MANATEE -- Facing major issues such as how to handle viral tourism, jammed roads and inadequate parking, five Holmes Beach candidates are set for a Nov. 5 election involving three open city commission seats.
For the roughly 3,400 registered Holmes Beach voters on Anna Maria Island, this general election is a much clearer process than how to solve the complex issues.
The top three vote-getters win seats. Choices include three incumbents:
Pat Morton, who has served 10 years on the city commission;
David Zaccagnino with eight years;
Jean Peelan, two years served; and
two challengers, C. Melissa Williams and Carol Soustek.
All attended a candidate forum Tuesday afternoon at the Bradenton Herald, 1111 Third Ave., W.
The candidates were asked the question many in Manatee County are debating: How can Holmes Beach balance the pitfalls of successful tourism, including unhappy residents due to day-trippers packing roads on weekends and holidays, with the benefits of tourism, which include jobs for island families and a flourishing economy?
"It's not an easy answer," Peelan said. "We have lost 20 percent of our residents. If we continue the way we have been, we will be a theme park in 10 years."
Peelan, an attorney, said she stands for striking a balance between resident needs and growth.
As a member of the Tourist Development Council, she said she lets fellow members know of the problems caused by the increased number of cars and people on the island and the need for infrastructure support from the Council or Manatee County Commission.
"I want to continue the effort for all three island cities to work together to find solutions," Peelan said. "I would like to encourage the work of the traffic and con
gestion committee we have going. I would like to see far more support from the county for the additional expenses tourism is creating for our city,"
If re-elected, Morton said he will fight against paid parking at the beach and work for "park-and-ride" agreements between Holmes Beach and the K-Mart on Manatee Avenue West, for example, or other locales.
He also said he believes more signs are needed to educate tourists a city road is not the place for a diaper.
"I would say 90 percent of our tourists are respectful to our residents and our city, but 10 percent are not," Morton said. "People who come to Holmes Beach need to know we are not a total tourist area."
Carol Soustek, a retired corporate accountant, has been a Holmes Beach resident 24 years. She said her strength is an unflinching faith in Holmes Beach.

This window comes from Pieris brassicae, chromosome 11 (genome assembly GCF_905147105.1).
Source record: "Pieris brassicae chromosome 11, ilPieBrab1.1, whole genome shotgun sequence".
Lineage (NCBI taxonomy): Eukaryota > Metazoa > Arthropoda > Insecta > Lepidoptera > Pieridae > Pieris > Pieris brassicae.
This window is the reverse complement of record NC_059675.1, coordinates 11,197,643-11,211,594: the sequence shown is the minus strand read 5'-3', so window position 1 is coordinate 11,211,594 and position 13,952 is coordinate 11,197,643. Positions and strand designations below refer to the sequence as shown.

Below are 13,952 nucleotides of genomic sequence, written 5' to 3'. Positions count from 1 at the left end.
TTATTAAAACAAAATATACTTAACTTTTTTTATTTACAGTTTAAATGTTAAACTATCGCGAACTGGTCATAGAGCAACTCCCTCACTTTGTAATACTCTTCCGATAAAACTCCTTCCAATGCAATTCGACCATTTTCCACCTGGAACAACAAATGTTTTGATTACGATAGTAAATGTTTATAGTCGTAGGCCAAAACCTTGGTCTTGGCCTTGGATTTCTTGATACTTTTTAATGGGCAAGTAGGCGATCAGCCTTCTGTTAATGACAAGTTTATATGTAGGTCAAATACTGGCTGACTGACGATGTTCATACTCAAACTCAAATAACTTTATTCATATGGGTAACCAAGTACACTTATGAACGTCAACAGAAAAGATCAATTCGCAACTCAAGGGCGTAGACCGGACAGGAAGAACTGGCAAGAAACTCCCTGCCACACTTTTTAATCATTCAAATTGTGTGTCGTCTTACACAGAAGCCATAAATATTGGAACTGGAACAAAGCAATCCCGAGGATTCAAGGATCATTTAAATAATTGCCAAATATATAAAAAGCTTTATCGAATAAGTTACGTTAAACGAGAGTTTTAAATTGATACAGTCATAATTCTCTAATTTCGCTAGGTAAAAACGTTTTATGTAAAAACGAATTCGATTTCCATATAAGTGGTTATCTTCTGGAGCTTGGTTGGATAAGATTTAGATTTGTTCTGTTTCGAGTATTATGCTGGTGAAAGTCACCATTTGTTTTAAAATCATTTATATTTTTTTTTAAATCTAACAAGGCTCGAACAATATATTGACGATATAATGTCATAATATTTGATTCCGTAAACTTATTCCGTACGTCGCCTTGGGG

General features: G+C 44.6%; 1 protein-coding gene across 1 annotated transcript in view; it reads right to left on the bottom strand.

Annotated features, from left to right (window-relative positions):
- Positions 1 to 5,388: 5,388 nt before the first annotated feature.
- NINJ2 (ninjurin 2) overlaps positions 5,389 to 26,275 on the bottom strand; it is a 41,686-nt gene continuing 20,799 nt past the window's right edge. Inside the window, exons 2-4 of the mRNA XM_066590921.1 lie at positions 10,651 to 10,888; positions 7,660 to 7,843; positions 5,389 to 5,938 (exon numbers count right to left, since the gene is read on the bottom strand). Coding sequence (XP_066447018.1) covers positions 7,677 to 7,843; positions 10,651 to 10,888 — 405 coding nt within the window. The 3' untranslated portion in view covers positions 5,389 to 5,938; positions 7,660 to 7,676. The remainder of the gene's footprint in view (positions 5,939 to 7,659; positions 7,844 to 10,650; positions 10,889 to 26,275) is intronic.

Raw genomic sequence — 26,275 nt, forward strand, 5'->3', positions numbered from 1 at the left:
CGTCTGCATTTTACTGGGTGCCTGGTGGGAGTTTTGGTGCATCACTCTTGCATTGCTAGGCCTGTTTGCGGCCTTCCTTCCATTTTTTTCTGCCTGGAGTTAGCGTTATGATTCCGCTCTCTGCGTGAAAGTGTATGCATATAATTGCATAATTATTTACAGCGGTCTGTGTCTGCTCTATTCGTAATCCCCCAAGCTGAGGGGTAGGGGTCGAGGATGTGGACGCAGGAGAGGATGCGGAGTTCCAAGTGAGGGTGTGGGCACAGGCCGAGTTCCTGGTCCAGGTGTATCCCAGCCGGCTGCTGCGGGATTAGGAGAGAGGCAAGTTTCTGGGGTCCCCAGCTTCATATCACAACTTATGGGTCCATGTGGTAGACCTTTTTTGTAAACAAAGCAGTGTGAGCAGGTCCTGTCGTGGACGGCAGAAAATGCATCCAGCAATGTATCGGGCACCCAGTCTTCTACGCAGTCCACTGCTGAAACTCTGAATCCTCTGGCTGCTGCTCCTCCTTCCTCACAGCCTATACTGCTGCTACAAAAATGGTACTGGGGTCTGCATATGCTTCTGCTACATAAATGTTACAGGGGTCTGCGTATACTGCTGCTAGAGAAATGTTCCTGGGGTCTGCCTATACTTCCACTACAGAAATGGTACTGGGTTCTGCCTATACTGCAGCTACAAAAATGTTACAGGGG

"As a small child, I came to this island over a wooden bridge, listening to the planks rattle loosely," she said. "Down we went on a narrow road that had buildings on either side, and, in front of me, I saw the shining Gulf that went on forever. That vision is as strong today as then."
She stressed she wants to work creatively to make sure "everyone who comes to this island leaves with a feeling that this is where I want to come back again."
The outspoken Zaccagnino said Holmes Beach can't "pull up the bridges, shut down the local economy, raise taxes and over-govern."
"We are not in a 1950s time warp," Zaccagnino said. "It's important to realize that the world has changed and people have discovered us. You cannot stop change, only direct it in the right kind of manner. Our community is so small that everyone is affected one way or another, from the family that derives their income from tourism to the retiree who has worked hard to enjoy the serenity of our island. There has to be a balance and a fine line. It would be irresponsible for an elected official to be extreme in this case."
Williams, who goes by Melissa, has been a Holmes Beach resident 15 years and a visitor for another 10. She said she will be a public servant, not a politician.
"The recent wave of hostility toward our visitors and our neighbors is not what our community has ever been about," Williams said. "I want to put a stop to this perception and the rampant plague of intolerance. I want to return us back to a civil, welcoming and caring community."
Richard Dymond, Herald reporter, can be reached at 941-745-7072 or contact him via Twitter @RichardDymond.